There are also non-financial costs to consider. Your business reputation can be placed at risk. What employer wants to see his or her business headlining the local 6 o’clock news, emergency vehicles with lights flashing and sirens blaring, while reporters speculate about the “industrial accident” that took place in your plant? Do you really want to spend the resources it takes to respond and attempt to control that scenario? It would be much more prudent to make an effort to prevent such an event by highlighting employee safety as a visibly supported company value.

How Much Does An Employee Safety Program Cost?

What is the average cost of implementing an employee safety program? It depends on several factors, but a starting point in conducting an employee safety assessment should consider, among other items:

  • What type of work is done on site?
  • How many employees do you have on site?
  • What do they do?
  • What workplace hazards exist on your property?
  • Do your employees work with hazardous or toxic materials?
  • Do they perform risky or hazardous work?
  • What is your facility’s history of workplace fatalities, injuries, illnesses or mishaps?
  • Are vehicles used by your employees, either on-site or over-the-road?
  • How secure is your facility from outside agents?
  • What do your employees feel about their safety while on the job?
  • Do you have a written employee safety program that is communicated to all employees?
  • Are you part of an industry that OSHA has identified for focused enforcement?
  • What does your workers’ compensation insurer do for you to help identify problem areas and offer suggestions to eliminate or minimize those hazards?

Ask the Professionals for Advice

As you can see, this is not a simple equation that yields an obvious answer. That is why your organization should make use of well-informed safety professionals who understand your business. They can complete a meaningful review of your safety history and help you chart a course that will reduce injuries, illnesses and lost time. A safety review and an improvement plan are part of creating a culture that will help protect your employees as they strive to help you meet your corporate goals.

Employee Safety is Good for Business

Business leaders from major U.S. corporations with worldwide presence are stepping to the forefront to support the need for proactive employee safety programs. In June 2004, the American Society of Safety Engineers (ASSE) assembled a speakers’ panel featuring Riley P. Bechtel , chairman and chief executive officer of Bechtel Corporation; John R. Murphy, chairman emeritus of Bell Helicopter; Paul V. Tebo, vice president of safety, health and environment for DuPont; and Hussain Tadayon, chief executive officer of Bahrain Petroleum. All spoke about their organizations’ commitment to employee safety, which they said was paying dividends to the bottom line.

"That Little Fire" Cost $30 Million

As an example of the financial impact of even a seemingly minor safety-related event, Tebo described a preventable, small fire at one of his company’s plants in 1997. Although no injuries resulted, the plant’s operations were disrupted for the next three months. To meet its business commitments, the company asked competitors to help supply their customers and some long-term business was eventually lost. The net effect of “that little fire” — which would not have occurred if existing safe work procedures had been followed — was a $30 million loss.

Bechtel echoed the importance of employee safety when he commented: “Safety is one of our core values. It’s good to work with customers that share that value. We don’t work with a customer that doesn’t share that value that does not have the same level of commitment. And safety should not be pushed down the priority list because nothing happened.”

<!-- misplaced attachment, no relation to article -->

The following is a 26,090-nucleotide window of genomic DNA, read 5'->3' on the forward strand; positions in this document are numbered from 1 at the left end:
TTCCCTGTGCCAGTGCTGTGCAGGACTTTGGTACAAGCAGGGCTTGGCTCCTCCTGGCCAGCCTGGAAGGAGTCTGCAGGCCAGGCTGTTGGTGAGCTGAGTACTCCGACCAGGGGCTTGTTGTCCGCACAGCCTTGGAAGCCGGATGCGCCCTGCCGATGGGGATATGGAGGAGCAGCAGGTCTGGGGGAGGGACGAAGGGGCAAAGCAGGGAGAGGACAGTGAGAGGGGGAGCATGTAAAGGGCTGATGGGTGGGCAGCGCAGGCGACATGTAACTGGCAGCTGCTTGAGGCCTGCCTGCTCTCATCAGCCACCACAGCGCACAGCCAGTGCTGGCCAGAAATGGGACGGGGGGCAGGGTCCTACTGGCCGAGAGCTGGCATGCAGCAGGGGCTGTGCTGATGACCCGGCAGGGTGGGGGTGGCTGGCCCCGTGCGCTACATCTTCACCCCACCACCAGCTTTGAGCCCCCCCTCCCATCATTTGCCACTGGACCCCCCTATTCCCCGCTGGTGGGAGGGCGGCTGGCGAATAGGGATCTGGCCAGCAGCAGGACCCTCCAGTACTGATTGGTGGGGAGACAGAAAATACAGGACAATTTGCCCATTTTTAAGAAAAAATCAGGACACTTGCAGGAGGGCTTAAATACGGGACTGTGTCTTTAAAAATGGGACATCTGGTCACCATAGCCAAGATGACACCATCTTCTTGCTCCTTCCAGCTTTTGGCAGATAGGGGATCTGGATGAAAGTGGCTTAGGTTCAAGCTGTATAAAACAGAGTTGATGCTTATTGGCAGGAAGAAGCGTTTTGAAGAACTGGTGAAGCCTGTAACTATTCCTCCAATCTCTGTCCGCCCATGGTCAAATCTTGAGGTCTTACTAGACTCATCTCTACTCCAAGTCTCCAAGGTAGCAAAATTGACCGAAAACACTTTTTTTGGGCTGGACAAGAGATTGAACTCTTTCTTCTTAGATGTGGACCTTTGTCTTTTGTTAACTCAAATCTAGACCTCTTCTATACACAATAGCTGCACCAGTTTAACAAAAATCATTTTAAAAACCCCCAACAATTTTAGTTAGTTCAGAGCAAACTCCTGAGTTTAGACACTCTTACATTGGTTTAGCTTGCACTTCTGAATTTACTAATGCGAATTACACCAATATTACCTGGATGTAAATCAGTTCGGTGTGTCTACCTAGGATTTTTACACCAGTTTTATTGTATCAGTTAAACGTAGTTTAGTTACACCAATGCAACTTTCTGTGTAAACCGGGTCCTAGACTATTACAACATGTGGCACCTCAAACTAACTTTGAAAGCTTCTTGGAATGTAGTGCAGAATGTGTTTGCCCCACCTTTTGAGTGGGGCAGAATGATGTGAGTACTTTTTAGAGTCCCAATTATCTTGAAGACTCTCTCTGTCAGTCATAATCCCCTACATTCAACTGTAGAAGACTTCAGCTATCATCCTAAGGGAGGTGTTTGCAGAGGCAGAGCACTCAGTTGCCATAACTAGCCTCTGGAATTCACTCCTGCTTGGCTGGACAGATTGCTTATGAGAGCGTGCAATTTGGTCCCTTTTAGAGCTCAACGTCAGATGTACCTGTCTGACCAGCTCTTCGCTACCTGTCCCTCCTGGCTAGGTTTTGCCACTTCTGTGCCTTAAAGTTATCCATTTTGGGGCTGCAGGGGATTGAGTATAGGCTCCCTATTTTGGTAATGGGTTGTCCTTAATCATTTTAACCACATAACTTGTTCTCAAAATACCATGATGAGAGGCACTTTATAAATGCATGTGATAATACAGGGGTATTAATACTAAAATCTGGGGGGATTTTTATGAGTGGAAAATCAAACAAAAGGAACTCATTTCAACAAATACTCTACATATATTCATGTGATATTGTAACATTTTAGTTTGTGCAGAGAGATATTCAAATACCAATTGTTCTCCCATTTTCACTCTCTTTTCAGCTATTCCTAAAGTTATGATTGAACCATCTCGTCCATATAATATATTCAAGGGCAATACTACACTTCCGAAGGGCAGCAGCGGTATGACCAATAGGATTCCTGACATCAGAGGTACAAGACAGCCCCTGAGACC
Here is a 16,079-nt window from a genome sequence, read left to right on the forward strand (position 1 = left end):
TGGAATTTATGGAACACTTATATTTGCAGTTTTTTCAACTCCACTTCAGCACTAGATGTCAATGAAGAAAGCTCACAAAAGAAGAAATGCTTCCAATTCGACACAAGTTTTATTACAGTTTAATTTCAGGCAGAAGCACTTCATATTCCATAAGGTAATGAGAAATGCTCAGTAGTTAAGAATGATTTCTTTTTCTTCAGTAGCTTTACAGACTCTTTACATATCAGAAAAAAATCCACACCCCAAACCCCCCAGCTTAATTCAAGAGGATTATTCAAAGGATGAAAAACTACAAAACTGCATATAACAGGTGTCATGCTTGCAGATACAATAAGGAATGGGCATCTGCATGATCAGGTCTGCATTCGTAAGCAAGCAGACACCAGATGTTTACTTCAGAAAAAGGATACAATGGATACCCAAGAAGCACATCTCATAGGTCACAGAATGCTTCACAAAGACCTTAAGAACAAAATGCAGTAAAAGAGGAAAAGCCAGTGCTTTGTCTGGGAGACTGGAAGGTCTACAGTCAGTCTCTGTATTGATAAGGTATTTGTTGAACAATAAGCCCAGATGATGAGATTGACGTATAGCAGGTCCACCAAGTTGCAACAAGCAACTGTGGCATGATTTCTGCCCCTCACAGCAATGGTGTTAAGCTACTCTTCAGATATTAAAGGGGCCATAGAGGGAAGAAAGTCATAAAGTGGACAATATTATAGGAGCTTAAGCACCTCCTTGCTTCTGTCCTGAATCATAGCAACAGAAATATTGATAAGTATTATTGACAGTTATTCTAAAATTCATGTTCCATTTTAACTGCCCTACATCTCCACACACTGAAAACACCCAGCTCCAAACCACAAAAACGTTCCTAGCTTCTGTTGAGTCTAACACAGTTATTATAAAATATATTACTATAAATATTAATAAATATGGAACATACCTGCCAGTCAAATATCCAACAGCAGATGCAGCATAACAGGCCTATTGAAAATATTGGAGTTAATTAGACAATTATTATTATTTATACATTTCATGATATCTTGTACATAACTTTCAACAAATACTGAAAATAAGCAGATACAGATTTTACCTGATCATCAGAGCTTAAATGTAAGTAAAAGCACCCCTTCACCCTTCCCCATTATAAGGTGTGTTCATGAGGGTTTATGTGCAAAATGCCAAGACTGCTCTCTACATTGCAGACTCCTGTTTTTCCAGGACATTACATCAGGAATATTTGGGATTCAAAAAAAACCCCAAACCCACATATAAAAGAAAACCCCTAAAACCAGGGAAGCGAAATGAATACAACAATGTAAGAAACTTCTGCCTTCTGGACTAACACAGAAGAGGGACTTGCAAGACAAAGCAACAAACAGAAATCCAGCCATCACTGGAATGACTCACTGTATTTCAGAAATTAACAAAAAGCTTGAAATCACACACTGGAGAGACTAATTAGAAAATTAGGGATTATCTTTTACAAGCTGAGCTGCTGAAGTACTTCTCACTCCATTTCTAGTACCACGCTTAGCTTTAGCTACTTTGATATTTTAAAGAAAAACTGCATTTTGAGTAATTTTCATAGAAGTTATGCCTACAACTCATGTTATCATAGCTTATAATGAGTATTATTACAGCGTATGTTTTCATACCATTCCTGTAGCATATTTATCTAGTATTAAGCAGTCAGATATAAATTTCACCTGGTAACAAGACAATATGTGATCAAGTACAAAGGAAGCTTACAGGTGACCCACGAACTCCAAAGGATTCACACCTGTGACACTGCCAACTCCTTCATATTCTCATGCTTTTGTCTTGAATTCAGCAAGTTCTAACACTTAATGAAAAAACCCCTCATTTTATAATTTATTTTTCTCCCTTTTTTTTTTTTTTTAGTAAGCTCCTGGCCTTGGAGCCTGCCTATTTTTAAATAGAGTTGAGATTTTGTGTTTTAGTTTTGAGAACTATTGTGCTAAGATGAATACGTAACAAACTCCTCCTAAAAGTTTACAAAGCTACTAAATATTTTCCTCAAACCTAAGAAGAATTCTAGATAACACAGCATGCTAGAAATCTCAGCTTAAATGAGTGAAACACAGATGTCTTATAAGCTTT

Management 101: Finding a Balance

Calculations mentioned above say that each employee must produce $1,120 of goods or services just to offset the costs of workplace injuries. Perhaps this can help us estimate a breakeven point between the cost of building and maintaining an appropriate employee safety program compared to the average cost of an injury. This is an artificial point, of course, as there are innumerable opportunities for those average costs to be substantially different in your facility. But consider it a starting point. Would you be willing to spend $900 or $1,000, if it saved you $1,120? That’s a better than 10 percent savings return.

Don't Take Short Cuts

If your organization’s safety history is worse than average, you should expect to budget for more than this. The converse, however, is not true. That is, just because your safety record may be better than average is not an excuse for spending less. That is backwards looking, and there is no guarantee of continued good performance. There are too many variables; the management of change plays just as important a role in safety management as it does in all other aspects for corporate oversight. Do not be lulled into a false sense of success just because you have had a good year or two.

In Summary: Employee Safety is Important to Everyone

The safety and protection of your employees carries greater financial implications than many in corporate leadership roles recognize. It creates a ripple effect that can influence immediate and long-term costs. Safety programs are a good investment when even a single incident can bring a sizeable enterprise to its knees. All of these financial issues are at stake, in addition to the emotional impact on the injured person, his or her family, co-workers and your entire organization.

Consider a motor vehicle accident involving a company employee while on business: more than 44,000 people lost their lives in crashes in the United States in 2003. It is the leading cause of work-related fatalities. Recall that the average work-related fatality costs more than $1 million. And that is before any civil court actions. Now, doesn’t that $250 that you decided to spend on a good driver-training program look a lot better?

About the Author

By Timothy C. Healtey, Hartford Steam Boiler 

Disclaimer statement:

All recommendations are general guidelines and are not intended to be exhaustive or complete, nor are they designed to replace information or instructions from the manufacturer of your equipment. Contact your equipment service representative or manufacturer with specific questions.